Chicago, IL- December 20, 2011 – An
email scam using the Better Business Bureau’s (BBB) name and logo continues to
proliferate across North America, and even to some overseas addresses. Most of
the emails carry the well-known BBB torch logo and may come with the subject
line “Complaint from your customers.” The emails have a link or an attachment
containing malicious phishing malware that steals information, often with
devastating results to businesses and private citizens.
“While the Internet has many benefits;
misrepresentations and scams like this are one of the ugly features of the
Internet,” stated Steve Bernas, president & CEO of the Better Business
Bureau serving Chicago and Northern
Because of experiences such as this one, the BBB
has updated its advice and recommends the following to anyone who receives the
not open any attachments.
not click on any links.
the email from your inbox, and then delete it again from your trash or
a full system scan using reputable virus software.
Due to the virulent nature of the virus, the
recommendation is for everyone who receives it to do the scan. In offices or
homes that are networked, all computers should be scanned.
Bernas noted that the disgusting element of this
scam is that the perpetrators are likely targeting businesses, individuals and
other organizations that combat this type of activity.
“This scam is unusual in that it is very wide
ranging and continuing,” explained Bernas. “The BBB national office is working
with federal law enforcement agencies to identify the perpetrator of this
fraud, and is also looking into other measures it can take to help prevent
future phishing scams from spreading.”
If you receive an email saying your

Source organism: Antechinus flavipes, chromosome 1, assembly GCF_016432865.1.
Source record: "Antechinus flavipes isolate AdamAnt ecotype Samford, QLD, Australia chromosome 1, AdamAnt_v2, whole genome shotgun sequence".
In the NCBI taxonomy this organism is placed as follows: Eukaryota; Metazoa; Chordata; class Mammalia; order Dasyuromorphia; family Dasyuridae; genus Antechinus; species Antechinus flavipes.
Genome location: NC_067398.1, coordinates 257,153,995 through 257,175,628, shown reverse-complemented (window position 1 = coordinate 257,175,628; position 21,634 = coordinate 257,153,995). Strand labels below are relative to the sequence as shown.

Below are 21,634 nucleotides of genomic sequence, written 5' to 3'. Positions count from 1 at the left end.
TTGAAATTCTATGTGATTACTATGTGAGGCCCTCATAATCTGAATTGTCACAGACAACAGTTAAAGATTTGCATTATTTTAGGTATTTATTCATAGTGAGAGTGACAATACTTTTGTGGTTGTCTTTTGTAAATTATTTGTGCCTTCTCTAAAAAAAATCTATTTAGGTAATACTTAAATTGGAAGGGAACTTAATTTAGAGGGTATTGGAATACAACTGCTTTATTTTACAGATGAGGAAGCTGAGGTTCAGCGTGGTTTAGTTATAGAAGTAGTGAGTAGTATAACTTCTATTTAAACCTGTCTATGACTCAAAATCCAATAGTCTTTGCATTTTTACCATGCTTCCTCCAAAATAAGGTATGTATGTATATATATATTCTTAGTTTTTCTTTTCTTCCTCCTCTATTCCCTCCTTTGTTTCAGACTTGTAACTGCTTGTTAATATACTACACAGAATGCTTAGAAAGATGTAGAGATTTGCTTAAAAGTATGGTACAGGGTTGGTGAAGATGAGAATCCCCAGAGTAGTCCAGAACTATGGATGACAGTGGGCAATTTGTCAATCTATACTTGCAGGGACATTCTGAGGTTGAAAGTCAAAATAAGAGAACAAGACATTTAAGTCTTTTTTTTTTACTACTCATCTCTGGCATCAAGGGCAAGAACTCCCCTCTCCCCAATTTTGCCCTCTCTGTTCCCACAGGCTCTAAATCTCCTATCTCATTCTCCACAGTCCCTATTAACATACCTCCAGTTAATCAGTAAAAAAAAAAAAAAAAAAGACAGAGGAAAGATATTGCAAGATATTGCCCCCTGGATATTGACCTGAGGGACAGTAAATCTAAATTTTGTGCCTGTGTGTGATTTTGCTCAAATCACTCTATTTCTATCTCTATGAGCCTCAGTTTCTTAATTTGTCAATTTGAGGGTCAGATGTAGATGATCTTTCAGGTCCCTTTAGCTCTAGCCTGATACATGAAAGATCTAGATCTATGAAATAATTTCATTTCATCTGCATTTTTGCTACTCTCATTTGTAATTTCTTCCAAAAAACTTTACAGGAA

business has a complaint filed against it with BBB, there are several things
you can do to determine if it is a fake notification:
for typos, grammatical errors, etc. in the text that could indicate it
to see who it says is the sender. Authentic BBB complaints go out from the
local BBBs, not from the headquarters office.
your mouse over the link to see if its destination is really a bbb.org
and paste the link into Notepad (not Word). Notepad does not support html,
so if the link is a fake bbb.org address, the real link will show up.
you still are not sure, go to www.bbb.org
to find your local BBB, and send them a new email to ask if you have a
complaint (do not Reply to the email you received, or forward it to them).
They have been swamped with requests, so you may not hear back
Chris Garver, Chief Information Officer at the
Council of Better Business Bureaus, recommends that all domain owners set up a sender policy framework (SPF) and set their spam filter to
use it. “Using the SPF standard helps fight spam and phishing attacks by
allowing your email servers to verify whether an email is legitimate…or not,”
Microsoft offers a simple, four-step
process for setting up an SPF: www.microsoft.com/mscorp/safety/content/technologies/senderid/wizard/
If you have
received one of these emails, please send it directly to our phishing
deactivation team at: firstname.lastname@example.org
consumer safety tips, visit www.bbb.org
private, non-profit organization, the purpose of the Better Business Bureau is
to promote an ethical marketplace. BBBs help resolve buyer/seller complaints by
means of conciliation, mediation and arbitration. BBBs also review advertising
claims, online business practices and charitable organizations. BBBs develop
and issue reviews on businesses and nonprofit organizations and encourage
people to check out a company or charity before making a purchase or donation.